West Virginia mulling incentives for the construction of cracker

22 December 2011 17:10  [Source: ICIS news]

HOUSTON (ICIS)--West Virginia officials are discussing incentives to attract investment in an ethane cracker for Marcellus and Utica shale production in the state, an official said on Thursday.

“The excitement is mainly because of the long-term possibilities of ethane from the Marcellus gas,” said West Virginia’s Secretary of Commerce Keith Burdette. “An ethane cracker will make available new long-term supply of ethane, the main building block for 90% of consumer products made in the US.”

To entice an investment in a cracker, Governor Earl Ray Tomblin of West Virginia will present a tax incentive as part of a larger proposal aimed at attracting investments to the legislature in January, Burdette said.

The tax incentive is an expansion of existing credit to offset property taxes, and it would apply to an ethane cracker with a capital expenditure of at least $2bn, he said.

Burdette said West Virginia’s property taxes are lower than Pennsylvania and Ohio, which companies are also considering for the site of an ethane cracker.

“I think the legislature is very supportive of our efforts in this area,” Burdette said.

In addition to the tax incentive, the state is considering methods to help attract railway services for shipping feedstock and product to and from an ethane cracker.

“We recognize that captive rail services can be a problem almost anywhere in the US for the economical shipment of products, including those that might be produced by an ethane cracker,” Burdette said. “West Virginia is prepared to consider all responsible options to assist in insuring competitively priced rail services.”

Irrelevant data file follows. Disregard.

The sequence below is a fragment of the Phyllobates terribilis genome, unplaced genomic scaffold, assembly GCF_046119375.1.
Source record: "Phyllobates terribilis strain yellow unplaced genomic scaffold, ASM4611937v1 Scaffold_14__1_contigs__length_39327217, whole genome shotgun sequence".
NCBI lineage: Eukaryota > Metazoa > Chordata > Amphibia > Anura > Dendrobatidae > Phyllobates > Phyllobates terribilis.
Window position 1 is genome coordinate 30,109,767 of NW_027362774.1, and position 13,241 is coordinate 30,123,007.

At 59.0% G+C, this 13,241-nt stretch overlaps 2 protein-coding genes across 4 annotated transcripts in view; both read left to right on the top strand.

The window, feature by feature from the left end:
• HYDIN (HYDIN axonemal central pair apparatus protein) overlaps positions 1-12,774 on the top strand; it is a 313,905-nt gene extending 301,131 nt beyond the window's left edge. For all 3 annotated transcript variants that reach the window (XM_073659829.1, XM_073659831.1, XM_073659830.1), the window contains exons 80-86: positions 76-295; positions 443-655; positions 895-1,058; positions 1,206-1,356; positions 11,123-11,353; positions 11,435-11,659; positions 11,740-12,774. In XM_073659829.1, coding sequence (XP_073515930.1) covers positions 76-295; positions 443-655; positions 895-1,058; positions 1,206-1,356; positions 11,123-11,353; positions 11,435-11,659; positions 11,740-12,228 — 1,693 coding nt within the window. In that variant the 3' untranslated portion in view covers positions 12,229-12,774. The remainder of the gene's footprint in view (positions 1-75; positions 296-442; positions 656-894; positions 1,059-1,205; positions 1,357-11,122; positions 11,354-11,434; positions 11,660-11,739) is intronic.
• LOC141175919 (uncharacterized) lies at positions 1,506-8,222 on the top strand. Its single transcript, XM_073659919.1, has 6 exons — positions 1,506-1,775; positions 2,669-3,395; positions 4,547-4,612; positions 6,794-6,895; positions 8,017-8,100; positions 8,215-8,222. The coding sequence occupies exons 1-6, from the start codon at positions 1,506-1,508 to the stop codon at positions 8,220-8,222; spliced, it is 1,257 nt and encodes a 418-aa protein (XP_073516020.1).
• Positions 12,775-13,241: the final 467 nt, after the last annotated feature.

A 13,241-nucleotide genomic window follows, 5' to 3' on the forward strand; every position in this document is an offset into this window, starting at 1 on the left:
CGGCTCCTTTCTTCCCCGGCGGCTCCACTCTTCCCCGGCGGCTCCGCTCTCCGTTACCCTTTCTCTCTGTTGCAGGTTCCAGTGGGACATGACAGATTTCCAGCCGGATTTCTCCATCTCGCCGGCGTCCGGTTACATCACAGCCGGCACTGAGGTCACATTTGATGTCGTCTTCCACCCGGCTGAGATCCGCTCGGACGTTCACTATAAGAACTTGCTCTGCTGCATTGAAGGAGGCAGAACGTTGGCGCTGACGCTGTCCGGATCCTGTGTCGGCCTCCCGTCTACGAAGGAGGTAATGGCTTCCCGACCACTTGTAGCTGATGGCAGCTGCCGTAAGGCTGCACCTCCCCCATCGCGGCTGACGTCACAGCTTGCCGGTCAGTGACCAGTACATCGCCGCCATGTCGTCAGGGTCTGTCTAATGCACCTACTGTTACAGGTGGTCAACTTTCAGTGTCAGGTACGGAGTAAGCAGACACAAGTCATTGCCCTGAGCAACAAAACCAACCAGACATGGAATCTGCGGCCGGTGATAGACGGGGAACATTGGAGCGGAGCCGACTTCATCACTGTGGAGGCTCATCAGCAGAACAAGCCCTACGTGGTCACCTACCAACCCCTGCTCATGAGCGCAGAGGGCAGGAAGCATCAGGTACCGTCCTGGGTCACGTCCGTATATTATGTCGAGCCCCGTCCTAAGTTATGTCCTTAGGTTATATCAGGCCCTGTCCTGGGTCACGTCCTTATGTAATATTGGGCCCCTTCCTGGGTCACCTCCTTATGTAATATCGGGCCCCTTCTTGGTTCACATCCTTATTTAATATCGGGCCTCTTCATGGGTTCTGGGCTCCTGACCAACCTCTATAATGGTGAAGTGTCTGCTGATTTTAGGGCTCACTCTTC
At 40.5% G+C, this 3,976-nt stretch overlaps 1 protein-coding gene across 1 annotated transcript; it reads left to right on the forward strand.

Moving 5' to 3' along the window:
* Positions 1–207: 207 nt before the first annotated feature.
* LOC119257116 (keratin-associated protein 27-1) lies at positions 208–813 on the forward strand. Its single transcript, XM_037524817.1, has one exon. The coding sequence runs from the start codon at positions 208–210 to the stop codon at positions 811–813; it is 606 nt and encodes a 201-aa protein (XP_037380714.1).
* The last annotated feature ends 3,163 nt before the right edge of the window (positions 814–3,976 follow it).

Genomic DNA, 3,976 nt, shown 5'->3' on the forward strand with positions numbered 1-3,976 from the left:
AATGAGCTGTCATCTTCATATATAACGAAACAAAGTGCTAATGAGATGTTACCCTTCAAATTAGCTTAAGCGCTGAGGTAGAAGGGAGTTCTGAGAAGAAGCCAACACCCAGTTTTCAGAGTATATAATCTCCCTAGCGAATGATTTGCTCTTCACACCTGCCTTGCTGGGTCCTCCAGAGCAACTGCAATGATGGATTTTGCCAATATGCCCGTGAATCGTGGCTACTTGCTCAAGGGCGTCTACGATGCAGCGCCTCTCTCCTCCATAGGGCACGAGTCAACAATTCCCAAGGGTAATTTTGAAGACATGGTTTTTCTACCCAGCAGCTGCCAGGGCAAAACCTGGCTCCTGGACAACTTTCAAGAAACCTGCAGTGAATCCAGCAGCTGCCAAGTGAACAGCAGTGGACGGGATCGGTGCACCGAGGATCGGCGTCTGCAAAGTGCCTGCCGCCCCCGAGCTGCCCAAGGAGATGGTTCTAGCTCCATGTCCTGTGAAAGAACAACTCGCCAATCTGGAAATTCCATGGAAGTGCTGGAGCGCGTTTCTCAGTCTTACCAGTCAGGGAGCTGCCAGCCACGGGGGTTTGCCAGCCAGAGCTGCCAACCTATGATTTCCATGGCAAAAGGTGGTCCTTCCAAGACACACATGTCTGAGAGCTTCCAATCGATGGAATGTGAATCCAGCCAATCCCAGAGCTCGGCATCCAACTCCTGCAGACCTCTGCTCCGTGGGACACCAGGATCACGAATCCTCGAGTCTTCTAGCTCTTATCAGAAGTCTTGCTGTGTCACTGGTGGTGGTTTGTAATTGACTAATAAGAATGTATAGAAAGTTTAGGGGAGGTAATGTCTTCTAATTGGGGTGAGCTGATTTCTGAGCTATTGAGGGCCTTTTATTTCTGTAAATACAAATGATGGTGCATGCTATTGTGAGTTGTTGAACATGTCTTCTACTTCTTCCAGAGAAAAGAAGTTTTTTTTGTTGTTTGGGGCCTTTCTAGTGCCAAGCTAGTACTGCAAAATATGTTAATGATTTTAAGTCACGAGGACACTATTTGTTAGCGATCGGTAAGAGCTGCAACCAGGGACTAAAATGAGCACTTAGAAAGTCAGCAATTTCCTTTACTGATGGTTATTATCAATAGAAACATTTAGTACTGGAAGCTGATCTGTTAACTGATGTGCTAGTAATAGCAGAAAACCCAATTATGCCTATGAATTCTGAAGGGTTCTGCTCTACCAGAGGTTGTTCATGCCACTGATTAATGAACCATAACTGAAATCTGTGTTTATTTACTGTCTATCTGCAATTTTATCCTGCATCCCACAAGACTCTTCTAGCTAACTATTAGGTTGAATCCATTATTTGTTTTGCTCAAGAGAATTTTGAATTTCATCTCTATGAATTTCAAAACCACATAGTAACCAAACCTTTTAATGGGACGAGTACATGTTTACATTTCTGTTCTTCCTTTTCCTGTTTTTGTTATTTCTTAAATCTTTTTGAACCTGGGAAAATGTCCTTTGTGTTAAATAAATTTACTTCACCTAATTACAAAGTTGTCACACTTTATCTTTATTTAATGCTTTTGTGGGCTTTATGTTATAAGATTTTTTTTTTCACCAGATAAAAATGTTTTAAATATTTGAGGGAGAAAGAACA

He said railway businesses may be motivated to provide competitively priced transportation without intervention by the state as well.

According to a study by the American Chemistry Council (ACC) released on 6 December, an ethane cracker constructed in West Virginia could create 12,000 industry jobs.

“The manufacturing is just the beginning to be told,” said ACC president and CEO Cal Dooley. “Shale gas could generate thousands of new jobs in the chemical industry, and its supply chain. It’s one of the most promising developments for new manufacturing jobs in at least a decade.”

West Virginia has a history in the plastics and chemical business, though much of the industry migrated to Texas because of the high cost for feedstocks, such as ethane and ethylene, on the east coast. 

Burdette said the company has been in talks with Shell and an undisclosed company. Shell plans to announce the location for an ethane cracker in the northeast in January.

Saudi Arabia-based SABIC announced recently it would consider investing in a US cracker either with a partner or going at it alone.

By: Sheena Martin
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